Blending of fruit juices is practiced to overcome the high cost of some exotic fruit juices, scarcity or seasonal availability, balancing of strong flavors, high acidity, astringency, or bitterness, improving total soluble solids, bland flavor, improving and stabilizing color. Nutritional or phytochemical properties can be improved by blending which offers to adjust sugar/acid ratios and compensate undesirable juice consistency [8].

Comminuted guava drinks were prepared maintaining the ratio of fruit bases to water at 100:200 and sugar to acid ratio at 450:7.6 to obtain superior organoleptic properties [9]. Guava beverages were prepared using 5, 10% peeled fruit pulp, with 12.5% total soluble solids and 0.25% acidity. The beverages were preserved using 70 ppm SO2, 120 ppm sodium benzoate, and pasteurization at 85°C for 15 min [10]. The juices were also assessed for retention of vitamin C and flavor in presence of carbonated water. The effect of potassium metabisulfite (100 ppm) was studied in non-pasteurized muscadine grape juice during storage at 3°C for 9 weeks.

It was observed that sulfitation J Food Process Technol

ISSN:2157-7110 JFPT, an open access journal

lightened the red color and lowered microbial levels [11]. Processes for extraction of lime juice and preparation of carbonated beverages were well documented in the literature [12]. Preservation of a carbonated lime drink in glass bottles prepared using a base in sugar syrup diluted with chilled carbonated water was described [13]. Blended muscadine grape beverages were prepared using 25% juice and addition of other juice namely, commercial grape juice, orange juice, and pineapple juice maintaining a brix/acid ratio of 30 [14]. Higher overall acceptability and enhanced vitamin C content was achieved by blending gooseberry juice with grape juice at 20:80 ratios [15]. Antioxidant capacity of soybased beverages was enhanced by blending with strawberry or grape fruit juices [16].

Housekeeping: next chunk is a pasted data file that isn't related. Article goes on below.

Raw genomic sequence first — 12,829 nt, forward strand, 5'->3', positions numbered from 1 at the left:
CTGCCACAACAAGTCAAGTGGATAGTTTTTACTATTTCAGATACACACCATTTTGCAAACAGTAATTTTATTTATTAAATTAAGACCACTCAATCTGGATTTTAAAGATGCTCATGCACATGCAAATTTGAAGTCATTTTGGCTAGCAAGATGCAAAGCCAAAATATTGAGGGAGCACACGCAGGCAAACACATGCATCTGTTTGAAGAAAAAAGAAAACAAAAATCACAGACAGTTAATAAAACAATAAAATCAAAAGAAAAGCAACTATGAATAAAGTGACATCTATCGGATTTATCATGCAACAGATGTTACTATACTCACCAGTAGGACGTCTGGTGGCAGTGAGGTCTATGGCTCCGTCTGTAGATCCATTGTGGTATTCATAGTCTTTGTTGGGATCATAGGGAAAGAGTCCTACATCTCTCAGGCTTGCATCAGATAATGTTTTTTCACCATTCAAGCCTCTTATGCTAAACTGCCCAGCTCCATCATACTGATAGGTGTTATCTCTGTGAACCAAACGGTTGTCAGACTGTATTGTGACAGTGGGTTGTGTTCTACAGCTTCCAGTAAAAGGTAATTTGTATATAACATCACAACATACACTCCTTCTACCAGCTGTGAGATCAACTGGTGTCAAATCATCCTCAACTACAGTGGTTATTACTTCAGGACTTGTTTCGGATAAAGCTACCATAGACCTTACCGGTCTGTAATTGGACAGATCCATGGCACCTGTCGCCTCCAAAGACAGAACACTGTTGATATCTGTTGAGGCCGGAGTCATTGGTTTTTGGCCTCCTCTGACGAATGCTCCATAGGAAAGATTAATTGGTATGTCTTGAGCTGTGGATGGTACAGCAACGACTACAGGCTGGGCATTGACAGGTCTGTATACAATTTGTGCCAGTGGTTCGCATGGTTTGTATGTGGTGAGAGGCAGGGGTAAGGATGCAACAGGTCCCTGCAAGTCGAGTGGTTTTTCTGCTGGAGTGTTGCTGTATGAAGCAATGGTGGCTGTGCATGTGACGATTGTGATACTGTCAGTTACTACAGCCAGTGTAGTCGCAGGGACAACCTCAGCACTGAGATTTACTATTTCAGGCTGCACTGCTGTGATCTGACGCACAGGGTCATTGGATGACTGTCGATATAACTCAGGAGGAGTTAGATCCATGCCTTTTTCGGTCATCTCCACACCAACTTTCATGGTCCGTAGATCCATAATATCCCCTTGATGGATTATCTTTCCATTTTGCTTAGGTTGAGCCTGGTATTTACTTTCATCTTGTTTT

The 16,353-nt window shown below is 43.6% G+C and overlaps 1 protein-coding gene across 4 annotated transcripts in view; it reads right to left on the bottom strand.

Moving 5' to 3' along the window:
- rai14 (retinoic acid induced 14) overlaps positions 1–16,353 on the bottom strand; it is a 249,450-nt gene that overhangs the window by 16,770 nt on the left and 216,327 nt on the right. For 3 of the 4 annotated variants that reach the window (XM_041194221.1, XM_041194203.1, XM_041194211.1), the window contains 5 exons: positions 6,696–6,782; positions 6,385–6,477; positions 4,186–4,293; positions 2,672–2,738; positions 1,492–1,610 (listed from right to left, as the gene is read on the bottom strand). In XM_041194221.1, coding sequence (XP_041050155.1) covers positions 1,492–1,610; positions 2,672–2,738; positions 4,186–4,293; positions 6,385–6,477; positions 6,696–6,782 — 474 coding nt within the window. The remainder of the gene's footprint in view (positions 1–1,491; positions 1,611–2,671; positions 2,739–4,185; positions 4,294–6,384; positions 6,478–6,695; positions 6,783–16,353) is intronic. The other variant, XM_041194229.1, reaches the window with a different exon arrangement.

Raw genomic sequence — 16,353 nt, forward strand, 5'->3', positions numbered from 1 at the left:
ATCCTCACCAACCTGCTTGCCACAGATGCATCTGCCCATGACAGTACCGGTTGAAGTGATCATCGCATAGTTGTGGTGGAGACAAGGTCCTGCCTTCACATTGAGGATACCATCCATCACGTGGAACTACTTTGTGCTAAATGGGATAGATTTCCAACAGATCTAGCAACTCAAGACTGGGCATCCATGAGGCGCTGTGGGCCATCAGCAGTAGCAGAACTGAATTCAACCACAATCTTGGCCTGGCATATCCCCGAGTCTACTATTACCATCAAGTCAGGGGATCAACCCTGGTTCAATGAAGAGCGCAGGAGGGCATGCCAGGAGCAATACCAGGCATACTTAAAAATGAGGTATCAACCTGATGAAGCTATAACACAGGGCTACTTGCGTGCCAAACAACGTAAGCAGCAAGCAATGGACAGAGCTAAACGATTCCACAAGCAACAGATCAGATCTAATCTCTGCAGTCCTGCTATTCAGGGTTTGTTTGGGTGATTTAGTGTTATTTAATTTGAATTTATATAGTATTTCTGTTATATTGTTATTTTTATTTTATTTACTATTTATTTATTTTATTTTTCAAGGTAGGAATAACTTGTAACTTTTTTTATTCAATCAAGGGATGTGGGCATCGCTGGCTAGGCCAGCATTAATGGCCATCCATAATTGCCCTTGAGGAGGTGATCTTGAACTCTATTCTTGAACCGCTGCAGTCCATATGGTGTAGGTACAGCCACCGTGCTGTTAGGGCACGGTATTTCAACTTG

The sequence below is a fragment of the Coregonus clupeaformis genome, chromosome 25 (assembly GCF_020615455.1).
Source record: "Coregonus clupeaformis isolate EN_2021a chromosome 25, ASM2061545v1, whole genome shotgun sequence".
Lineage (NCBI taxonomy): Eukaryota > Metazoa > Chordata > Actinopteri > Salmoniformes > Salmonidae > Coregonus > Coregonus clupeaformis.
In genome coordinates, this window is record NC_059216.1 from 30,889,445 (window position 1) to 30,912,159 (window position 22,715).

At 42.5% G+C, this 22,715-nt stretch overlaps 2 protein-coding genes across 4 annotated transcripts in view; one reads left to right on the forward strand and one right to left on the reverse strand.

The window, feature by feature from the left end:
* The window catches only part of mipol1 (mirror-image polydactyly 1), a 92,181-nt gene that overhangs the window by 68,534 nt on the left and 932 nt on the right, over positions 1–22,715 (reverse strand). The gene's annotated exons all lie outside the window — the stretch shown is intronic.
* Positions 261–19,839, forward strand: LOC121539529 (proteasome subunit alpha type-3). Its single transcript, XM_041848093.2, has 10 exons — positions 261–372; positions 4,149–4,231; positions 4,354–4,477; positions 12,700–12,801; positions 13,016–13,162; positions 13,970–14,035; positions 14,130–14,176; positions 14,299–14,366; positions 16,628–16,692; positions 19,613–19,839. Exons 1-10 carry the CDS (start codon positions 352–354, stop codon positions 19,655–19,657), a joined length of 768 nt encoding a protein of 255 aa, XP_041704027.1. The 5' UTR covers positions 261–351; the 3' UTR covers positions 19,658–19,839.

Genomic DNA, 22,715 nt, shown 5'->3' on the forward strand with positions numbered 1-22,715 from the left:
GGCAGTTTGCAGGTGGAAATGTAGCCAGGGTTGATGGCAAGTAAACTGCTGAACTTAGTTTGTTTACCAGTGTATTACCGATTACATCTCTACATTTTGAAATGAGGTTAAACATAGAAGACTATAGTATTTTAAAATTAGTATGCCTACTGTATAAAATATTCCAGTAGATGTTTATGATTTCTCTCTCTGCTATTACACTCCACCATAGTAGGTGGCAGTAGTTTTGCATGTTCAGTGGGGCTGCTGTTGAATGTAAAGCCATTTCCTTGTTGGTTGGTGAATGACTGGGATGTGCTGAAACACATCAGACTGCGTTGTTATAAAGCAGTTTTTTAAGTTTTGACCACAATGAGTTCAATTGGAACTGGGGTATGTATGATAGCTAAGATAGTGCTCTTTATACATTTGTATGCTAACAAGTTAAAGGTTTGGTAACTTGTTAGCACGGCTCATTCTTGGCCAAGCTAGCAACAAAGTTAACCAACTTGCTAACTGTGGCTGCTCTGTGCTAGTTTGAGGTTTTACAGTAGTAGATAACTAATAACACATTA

A method of preparation of carbonated RTS beverages using pomegranate syrup was described [17]. The pomegranate syrup consisted of 100% fruit juice, 0.5% citric acid and brix was maintained at 65%. The syrup was diluted to 5 times and then carbonated. Carbonated RTS beverage from acidic tamarind pulp was developed by exposing the pulp to mixture of food enzymes [18]. Tamarind RTS beverage was prepared using 12.5% tamarind extract, 0.4% acidity and adjusting to 16° brix. It was demonstrated that carbonated coconut beverages packed in glass bottles with crown cork seal can be safely preserved for 6 months period at an ambient temperature range of 2832°C [19]. In the present study, products such as squash and ready to serve (RTS) beverages were prepared from grapes possessing low total soluble solids and high acidity which are hitherto not reported. Blended grape